There are two general classes of bamboo. One is called clumping bamboo because it reproduces slowly by growing short runners next to inner canes. Clumping bamboo is not invasive. The second type of bamboo is called running bamboo. It reproduces by fast growing runners that move underground and create new bamboo colonies far away from your initial planting. Running bamboo can often become invasive and usually requires a barrier to prevent growth.
Dig down 36 inches in the place where you would like to grow bamboo. This will be deep enough for any bamboo barriers. Place the soil next to the hole.
Line the hole with a bamboo barrier. Some companies sell plastic bamboo barriers, however you can also make an effective bamboo barrier by lining your hole with concrete several inches thick. If you are growing clumping bamboo, this step may not be necessary. However, if you are unsure whether your bamboo is clumping or running, install a barrier.
Backfill the hole until it is about 10 inches below the surface of the surrounding soil.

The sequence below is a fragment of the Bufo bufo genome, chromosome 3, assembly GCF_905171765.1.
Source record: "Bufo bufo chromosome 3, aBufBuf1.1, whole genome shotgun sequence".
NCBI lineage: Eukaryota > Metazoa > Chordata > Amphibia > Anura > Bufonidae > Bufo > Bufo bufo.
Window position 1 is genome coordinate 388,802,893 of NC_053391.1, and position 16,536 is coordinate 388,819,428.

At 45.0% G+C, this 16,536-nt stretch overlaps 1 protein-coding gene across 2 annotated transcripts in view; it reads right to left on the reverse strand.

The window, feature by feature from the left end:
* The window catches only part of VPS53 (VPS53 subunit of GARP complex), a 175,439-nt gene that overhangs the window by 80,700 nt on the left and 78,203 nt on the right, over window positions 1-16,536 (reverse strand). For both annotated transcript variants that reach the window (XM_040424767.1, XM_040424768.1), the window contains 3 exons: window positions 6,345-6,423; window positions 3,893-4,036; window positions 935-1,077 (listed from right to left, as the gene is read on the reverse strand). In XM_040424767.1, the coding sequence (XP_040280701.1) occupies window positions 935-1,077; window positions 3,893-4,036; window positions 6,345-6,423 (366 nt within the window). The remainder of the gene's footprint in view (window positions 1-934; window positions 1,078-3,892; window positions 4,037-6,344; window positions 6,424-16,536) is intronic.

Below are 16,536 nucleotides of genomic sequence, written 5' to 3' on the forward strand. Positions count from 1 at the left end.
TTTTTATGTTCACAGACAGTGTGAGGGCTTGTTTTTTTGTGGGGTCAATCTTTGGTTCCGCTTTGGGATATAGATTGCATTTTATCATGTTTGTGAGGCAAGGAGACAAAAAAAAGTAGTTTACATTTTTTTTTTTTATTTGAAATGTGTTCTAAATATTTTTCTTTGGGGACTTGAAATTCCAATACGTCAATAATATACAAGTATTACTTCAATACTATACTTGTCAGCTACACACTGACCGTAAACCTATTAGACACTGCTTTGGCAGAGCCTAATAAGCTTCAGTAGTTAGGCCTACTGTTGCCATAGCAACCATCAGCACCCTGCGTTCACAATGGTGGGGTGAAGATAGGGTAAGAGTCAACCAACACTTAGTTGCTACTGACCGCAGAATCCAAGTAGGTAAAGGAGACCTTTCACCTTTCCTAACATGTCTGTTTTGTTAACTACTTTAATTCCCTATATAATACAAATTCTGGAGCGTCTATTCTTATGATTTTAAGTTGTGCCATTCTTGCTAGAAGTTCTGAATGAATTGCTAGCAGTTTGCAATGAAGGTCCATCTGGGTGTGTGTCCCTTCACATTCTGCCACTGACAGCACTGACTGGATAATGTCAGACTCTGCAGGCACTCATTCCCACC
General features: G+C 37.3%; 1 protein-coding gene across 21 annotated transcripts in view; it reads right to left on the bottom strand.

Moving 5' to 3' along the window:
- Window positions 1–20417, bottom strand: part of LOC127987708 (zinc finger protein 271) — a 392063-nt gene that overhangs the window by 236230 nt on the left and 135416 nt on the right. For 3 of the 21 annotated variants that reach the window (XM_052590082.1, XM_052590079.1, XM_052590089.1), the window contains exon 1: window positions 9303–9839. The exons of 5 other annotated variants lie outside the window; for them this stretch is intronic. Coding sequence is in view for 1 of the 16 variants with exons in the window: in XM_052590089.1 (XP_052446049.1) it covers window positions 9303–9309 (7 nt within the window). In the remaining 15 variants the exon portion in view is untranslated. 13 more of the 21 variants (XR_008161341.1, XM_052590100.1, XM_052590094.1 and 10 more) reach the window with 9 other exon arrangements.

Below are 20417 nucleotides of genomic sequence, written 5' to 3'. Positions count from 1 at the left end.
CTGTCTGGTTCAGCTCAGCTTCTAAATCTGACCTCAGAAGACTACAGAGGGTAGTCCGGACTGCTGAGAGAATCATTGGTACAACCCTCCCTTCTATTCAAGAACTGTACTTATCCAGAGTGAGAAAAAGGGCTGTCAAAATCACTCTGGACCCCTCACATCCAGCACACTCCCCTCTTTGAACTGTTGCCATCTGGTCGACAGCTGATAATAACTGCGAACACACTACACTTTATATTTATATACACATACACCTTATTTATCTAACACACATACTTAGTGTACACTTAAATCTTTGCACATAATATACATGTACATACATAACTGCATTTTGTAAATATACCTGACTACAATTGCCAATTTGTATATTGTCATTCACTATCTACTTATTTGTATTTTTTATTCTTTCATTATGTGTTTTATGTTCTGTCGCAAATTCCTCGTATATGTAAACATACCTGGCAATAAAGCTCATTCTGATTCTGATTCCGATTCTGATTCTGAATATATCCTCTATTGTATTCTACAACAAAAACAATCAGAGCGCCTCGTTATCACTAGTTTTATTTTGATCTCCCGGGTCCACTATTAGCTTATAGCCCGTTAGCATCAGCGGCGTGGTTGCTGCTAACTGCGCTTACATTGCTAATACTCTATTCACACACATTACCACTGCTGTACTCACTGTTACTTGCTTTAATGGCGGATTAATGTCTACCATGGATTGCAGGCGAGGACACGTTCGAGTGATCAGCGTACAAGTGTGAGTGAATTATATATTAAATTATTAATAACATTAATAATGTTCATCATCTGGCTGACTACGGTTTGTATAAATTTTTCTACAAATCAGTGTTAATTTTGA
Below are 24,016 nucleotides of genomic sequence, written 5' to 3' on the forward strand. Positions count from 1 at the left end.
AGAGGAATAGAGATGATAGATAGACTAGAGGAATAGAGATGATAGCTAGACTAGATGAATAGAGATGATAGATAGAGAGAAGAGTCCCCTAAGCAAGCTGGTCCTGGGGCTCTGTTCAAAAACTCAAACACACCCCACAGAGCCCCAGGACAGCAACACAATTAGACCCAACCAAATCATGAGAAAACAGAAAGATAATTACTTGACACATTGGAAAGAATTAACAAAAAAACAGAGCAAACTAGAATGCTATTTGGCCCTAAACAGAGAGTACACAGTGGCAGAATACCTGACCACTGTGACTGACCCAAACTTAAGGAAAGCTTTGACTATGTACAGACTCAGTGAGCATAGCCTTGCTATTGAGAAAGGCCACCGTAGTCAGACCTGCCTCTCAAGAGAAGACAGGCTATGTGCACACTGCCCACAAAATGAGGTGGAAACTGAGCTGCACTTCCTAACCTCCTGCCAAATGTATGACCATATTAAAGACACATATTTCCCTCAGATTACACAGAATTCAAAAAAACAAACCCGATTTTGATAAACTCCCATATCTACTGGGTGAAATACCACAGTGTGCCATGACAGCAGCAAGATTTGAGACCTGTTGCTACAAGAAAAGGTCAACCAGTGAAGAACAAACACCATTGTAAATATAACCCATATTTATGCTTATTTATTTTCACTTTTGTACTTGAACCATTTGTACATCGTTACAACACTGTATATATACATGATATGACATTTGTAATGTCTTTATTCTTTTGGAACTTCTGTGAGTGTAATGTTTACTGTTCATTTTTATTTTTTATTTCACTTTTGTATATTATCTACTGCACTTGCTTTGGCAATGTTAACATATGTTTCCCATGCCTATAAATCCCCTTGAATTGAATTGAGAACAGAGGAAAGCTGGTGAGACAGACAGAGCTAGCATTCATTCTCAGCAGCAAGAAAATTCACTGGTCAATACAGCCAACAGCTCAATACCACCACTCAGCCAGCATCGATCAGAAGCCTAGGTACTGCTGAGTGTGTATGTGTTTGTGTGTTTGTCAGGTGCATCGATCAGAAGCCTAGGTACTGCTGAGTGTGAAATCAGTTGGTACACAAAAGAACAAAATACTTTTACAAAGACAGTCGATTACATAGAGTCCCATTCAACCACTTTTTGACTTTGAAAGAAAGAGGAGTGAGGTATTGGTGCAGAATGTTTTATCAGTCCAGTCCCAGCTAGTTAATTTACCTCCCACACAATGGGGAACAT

Add 2 inches of compost on top of the soil, bringing the level to within 8 inches of the surrounding soil.
Mix the soil and top inch or two of soil until the mix is around 50 percent soil and 50 percent compost.
Lay your bamboo rhizomes on top of the soil with their eyes up.
Cover the rhizomes with 8 inches of soil.
Mulch the planting 2-inches deep to prevent weeds and help hold moisture in the soil.
Give your newly planted bamboo 8 to 10 inches of water for its first watering.
Water your newly planted bamboo with an inch or two of water every two or three days. Feel below the mulch. Water whenever the soil feels dry. Do not allow the ground to dry out until your bamboo is established.